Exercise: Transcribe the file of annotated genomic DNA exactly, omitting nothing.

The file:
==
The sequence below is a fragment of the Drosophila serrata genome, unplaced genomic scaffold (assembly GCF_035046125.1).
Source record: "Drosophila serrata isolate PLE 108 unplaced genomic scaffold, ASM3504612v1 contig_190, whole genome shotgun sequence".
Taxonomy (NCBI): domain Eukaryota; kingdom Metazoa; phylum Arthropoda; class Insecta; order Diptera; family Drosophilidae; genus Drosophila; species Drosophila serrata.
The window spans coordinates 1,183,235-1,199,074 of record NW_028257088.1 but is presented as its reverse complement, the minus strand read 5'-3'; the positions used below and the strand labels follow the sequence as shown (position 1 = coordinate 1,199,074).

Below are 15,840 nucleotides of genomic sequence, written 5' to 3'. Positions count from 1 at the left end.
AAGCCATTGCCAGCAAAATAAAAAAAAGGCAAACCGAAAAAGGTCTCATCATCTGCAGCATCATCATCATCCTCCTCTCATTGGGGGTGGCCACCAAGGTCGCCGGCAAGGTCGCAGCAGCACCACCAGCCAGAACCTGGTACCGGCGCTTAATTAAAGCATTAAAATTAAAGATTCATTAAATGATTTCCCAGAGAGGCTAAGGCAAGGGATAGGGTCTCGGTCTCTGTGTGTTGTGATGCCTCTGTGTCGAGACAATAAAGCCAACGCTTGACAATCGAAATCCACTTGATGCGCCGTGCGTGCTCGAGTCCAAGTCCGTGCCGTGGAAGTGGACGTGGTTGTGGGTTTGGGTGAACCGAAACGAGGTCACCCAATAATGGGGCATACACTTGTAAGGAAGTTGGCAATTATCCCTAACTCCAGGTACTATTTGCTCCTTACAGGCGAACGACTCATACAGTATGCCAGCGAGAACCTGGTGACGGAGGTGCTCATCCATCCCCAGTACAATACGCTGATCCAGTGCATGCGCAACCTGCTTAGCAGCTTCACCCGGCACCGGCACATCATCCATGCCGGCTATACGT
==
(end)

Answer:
The sequence below is a fragment of the Drosophila serrata genome, unplaced genomic scaffold (assembly GCF_035046125.1).
Source record: "Drosophila serrata isolate PLE 108 unplaced genomic scaffold, ASM3504612v1 contig_190, whole genome shotgun sequence".
Taxonomy (NCBI): domain Eukaryota; kingdom Metazoa; phylum Arthropoda; class Insecta; order Diptera; family Drosophilidae; genus Drosophila; species Drosophila serrata.
The window spans coordinates 1,183,235-1,199,074 of record NW_028257088.1 but is presented as its reverse complement, the minus strand read 5'-3'; the positions used below and the strand labels follow the sequence as shown (position 1 = coordinate 1,199,074).

Below are 15,840 nucleotides of genomic sequence, written 5' to 3'. Positions count from 1 at the left end.
AAGCCATTGCCAGCAAAATAAAAAAAAGGCAAACCGAAAAAGGTCTCATCATCTGCAGCATCATCATCATCCTCCTCTCATTGGGGGTGGCCACCAAGGTCGCCGGCAAGGTCGCAGCAGCACCACCAGCCAGAACCTGGTACCGGCGCTTAATTAAAGCATTAAAATTAAAGATTCATTAAATGATTTCCCAGAGAGGCTAAGGCAAGGGATAGGGTCTCGGTCTCTGTGTGTTGTGATGCCTCTGTGTCGAGACAATAAAGCCAACGCTTGACAATCGAAATCCACTTGATGCGCCGTGCGTGCTCGAGTCCAAGTCCGTGCCGTGGAAGTGGACGTGGTTGTGGGTTTGGGTGAACCGAAACGAGGTCACCCAATAATGGGGCATACACTTGTAAGGAAGTTGGCAATTATCCCTAACTCCAGGTACTATTTGCTCCTTACAGGCGAACGACTCATACAGTATGCCAGCGAGAACCTGGTGACGGAGGTGCTCATCCATCCCCAGTACAATACGCTGATCCAGTGCATGCGCAACCTGCTTAGCAGCTTCACCCGGCACCGGCACATCATCCATGCCGGCTATACGT